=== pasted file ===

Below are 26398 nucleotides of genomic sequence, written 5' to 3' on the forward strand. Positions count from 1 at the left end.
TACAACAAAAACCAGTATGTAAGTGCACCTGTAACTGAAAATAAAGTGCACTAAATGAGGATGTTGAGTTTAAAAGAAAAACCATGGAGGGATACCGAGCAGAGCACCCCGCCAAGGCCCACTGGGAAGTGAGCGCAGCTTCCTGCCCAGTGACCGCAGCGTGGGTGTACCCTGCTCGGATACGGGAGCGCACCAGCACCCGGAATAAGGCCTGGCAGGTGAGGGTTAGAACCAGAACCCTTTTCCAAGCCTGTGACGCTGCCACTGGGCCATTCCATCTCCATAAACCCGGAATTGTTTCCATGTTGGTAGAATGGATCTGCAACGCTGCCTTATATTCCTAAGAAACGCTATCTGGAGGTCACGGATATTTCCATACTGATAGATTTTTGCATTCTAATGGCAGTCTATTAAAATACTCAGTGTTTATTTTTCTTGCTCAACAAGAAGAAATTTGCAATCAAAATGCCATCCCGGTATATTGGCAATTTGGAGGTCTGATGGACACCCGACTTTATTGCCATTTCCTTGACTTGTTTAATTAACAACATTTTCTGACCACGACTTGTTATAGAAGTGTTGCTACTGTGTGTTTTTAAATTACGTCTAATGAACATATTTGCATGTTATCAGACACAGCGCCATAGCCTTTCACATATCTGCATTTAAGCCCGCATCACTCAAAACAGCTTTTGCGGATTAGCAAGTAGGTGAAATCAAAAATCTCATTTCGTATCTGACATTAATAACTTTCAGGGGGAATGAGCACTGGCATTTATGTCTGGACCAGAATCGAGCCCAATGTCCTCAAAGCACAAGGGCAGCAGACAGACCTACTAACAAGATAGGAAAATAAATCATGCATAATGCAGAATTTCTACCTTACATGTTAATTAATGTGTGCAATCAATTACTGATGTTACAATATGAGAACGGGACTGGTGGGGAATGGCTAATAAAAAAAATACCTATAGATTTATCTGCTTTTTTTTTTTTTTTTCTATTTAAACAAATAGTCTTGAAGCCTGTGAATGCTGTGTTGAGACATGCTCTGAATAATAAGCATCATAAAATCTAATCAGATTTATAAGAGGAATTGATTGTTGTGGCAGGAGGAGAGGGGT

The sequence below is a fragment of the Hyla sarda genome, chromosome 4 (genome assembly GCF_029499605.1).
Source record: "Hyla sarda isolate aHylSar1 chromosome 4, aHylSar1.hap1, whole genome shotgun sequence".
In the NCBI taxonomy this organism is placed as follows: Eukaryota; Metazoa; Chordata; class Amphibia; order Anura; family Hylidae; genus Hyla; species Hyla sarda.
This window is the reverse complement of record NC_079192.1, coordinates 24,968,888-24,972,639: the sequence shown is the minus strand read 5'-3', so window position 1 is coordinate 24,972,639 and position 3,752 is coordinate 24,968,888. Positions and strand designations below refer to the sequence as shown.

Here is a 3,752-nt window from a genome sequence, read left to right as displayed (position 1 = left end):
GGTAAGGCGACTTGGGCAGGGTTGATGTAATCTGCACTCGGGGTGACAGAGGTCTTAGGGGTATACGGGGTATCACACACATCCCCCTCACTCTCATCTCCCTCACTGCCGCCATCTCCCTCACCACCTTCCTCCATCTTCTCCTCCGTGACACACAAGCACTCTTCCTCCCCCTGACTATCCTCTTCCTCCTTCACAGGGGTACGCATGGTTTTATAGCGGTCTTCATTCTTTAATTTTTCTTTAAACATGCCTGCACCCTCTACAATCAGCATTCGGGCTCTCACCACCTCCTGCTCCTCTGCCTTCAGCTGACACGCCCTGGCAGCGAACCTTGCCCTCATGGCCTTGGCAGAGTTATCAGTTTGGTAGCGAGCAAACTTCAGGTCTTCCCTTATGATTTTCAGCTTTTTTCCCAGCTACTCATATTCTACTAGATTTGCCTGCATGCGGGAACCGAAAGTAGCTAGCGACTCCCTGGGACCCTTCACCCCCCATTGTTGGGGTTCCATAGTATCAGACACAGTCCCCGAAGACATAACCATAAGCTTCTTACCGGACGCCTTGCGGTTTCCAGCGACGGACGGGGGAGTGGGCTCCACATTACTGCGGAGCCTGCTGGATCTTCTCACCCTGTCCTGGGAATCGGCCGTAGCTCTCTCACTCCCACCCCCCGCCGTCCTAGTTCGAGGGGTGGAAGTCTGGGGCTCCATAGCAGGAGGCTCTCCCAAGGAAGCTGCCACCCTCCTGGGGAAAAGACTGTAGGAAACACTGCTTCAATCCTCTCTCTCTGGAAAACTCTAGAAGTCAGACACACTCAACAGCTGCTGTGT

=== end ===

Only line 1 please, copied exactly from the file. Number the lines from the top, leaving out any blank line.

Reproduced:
Below are 26398 nucleotides of genomic sequence, written 5' to 3' on the forward strand. Positions count from 1 at the left end.